On 25 November 2022, hundreds of young protesters, including Greta Thunberg, marched through the Swedish capital to file a lawsuit against the Swedish state for failing to take adequate measures to stop climate change. With young people around the world taking action and demanding change, what can the dredging industry as a whole be doing to action that change?
The fact remains blatantly clear. Despite the goals of the Paris Agreement still firmly in place, climate change continues. From the heat waves across Europe this summer, to the torrential monsoon rains that triggered the most severe flooding in Pakistan’s recent history, extreme weather conditions around the globe show no sign of diminishing.
Meters of sea level rise are no longer a question of “if”, but “when”. For countries in the Mekong delta region, for example, the impacts of sea level rise will be catastrophic if we don’t prepare now for the adaptation needed in the future. While the threat to our children and grandchildren’s generation is very real, somehow awareness and a platform is lacking in both society and the political sphere.
The dredging industry can provide large-scale measures to adapt to sea level rise.
As a dredging industry, we are used to realising solutions in a sustainable way. Already for 20 years, we are aware of the impact of turbidity on corals and plant habitat, and work accordingly. Dredging companies are the frontrunner in the development of nature-based solutions and IADC strongly advocates sustainability. The inclusion of externalities (positive and negative impacts that are not monetised) in project assessments is a necessity to become truly sustainable. In addition, a long-term vision is required if we are to maintain economically successful deltas and create space for living and working in the world’s deltas in a sustainable way.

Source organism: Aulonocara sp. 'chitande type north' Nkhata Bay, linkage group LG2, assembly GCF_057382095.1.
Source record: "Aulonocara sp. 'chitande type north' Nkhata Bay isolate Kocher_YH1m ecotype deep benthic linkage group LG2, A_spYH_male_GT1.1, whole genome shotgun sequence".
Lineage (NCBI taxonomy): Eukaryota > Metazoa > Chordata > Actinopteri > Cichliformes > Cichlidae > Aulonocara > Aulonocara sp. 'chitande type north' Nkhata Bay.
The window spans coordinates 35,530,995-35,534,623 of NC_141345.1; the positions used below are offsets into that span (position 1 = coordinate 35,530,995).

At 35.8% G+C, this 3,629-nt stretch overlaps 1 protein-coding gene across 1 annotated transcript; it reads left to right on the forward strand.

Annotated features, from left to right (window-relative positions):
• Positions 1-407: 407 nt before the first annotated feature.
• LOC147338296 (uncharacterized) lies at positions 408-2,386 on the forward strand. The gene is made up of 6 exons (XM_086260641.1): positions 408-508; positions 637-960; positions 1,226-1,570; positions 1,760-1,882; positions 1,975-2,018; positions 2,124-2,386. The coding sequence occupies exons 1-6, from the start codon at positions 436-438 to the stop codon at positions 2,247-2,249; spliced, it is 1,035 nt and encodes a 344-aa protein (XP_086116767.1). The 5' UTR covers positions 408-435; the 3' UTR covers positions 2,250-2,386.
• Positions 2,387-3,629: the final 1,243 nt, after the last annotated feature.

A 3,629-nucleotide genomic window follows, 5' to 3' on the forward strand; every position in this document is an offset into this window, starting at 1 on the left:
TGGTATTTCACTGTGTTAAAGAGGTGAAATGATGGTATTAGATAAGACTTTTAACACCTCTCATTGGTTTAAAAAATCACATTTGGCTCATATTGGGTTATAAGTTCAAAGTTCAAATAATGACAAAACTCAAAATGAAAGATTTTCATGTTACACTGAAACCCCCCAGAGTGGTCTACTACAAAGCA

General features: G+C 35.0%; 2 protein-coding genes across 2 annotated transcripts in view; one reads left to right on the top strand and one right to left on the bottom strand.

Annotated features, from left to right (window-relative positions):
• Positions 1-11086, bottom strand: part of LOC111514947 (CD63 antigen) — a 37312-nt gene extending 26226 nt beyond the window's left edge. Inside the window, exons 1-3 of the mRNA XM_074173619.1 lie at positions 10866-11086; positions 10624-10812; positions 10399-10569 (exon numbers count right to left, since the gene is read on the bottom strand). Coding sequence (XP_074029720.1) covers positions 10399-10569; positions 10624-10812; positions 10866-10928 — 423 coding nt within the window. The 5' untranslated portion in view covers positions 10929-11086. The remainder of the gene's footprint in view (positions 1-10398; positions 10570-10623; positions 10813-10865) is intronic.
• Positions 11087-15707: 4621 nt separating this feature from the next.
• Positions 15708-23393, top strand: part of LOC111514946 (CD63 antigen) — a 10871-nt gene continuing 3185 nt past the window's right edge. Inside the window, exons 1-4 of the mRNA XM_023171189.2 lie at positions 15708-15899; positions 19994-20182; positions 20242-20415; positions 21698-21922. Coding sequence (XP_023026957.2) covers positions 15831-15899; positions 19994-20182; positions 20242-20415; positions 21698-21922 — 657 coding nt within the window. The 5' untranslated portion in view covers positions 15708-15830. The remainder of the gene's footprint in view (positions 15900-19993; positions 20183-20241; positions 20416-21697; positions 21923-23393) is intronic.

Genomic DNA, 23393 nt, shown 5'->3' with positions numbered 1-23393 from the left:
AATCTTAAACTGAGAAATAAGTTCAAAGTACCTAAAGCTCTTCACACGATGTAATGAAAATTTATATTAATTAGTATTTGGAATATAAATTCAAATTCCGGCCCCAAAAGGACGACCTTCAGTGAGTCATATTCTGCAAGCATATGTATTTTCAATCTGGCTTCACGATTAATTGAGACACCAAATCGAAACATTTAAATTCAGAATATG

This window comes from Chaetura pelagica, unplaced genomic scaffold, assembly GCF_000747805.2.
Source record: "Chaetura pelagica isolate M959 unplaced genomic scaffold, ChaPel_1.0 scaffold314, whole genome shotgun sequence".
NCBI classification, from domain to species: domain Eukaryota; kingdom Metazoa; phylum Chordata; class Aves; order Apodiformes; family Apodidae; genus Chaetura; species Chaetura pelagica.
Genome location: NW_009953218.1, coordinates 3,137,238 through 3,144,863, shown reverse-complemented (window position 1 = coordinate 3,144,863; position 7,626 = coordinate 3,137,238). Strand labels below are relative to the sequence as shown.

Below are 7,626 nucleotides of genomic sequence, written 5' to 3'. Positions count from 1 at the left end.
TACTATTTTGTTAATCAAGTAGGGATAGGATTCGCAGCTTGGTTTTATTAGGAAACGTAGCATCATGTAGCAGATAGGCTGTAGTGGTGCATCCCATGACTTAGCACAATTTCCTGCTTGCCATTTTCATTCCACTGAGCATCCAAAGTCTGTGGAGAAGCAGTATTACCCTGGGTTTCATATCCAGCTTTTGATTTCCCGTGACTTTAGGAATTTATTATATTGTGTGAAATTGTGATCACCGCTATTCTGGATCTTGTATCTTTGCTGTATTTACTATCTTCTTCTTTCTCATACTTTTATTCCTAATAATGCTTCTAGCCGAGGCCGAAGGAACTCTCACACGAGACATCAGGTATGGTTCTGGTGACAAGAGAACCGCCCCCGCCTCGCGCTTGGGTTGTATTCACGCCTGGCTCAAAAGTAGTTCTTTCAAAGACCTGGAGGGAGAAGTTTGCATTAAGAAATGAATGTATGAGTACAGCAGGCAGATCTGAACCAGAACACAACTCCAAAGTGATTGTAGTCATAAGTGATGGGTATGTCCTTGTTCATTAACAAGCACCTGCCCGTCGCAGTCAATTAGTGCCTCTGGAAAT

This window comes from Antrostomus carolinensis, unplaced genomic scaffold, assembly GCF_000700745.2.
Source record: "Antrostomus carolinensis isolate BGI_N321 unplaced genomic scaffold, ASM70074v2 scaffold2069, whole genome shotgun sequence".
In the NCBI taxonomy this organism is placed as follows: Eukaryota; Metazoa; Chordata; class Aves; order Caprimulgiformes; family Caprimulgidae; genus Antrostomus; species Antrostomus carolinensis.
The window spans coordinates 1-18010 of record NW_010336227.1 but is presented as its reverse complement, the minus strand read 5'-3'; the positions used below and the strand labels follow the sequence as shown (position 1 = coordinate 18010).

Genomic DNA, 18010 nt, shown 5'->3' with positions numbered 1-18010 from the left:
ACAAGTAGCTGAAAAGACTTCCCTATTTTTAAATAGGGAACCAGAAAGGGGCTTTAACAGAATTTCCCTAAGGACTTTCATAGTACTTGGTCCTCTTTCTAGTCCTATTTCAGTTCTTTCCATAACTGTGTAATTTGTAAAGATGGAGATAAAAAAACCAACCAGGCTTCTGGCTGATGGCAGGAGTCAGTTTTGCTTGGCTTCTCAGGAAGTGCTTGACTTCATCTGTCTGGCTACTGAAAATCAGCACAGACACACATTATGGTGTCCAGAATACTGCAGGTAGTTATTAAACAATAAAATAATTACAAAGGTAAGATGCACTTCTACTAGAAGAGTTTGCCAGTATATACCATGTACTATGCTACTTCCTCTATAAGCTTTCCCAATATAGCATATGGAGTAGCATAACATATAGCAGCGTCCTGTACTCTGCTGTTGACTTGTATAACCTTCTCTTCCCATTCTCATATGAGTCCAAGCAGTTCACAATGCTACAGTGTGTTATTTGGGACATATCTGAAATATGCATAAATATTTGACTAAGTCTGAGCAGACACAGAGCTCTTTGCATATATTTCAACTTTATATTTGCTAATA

Sometimes the public is not convinced that the dredging sector can work in a sustainable way. While the industry intervenes in the environment, the positive effects of dredging however are often overlooked. Green solutions are being implemented by clients, contractors and stakeholders in projects all around the world. Using the vast knowledge and creative expertise within the industry, steps are being made in the transition to a net-zero world. Addressing how private capital can accelerate the green transition in marine and freshwater infrastructure is also key and is the topic of a 1-day conference organised by IADC on 9 February 2023 in Dubai.
Looking at the bigger role that private capital can play in bridging the infrastructure funding gap is one of the articles in this last edition of 2022. We also take a look at the regulations in place that manage aggregate dredging around England, dive into the world of technical developments with the Fehmarnbelt tunnel trench project and share DEME’s design innovation that won this year’s IADC Safety Award. As the year draws to a close, I would like to take this opportunity to wish everyone a happy holiday season and a prosperous New Year.
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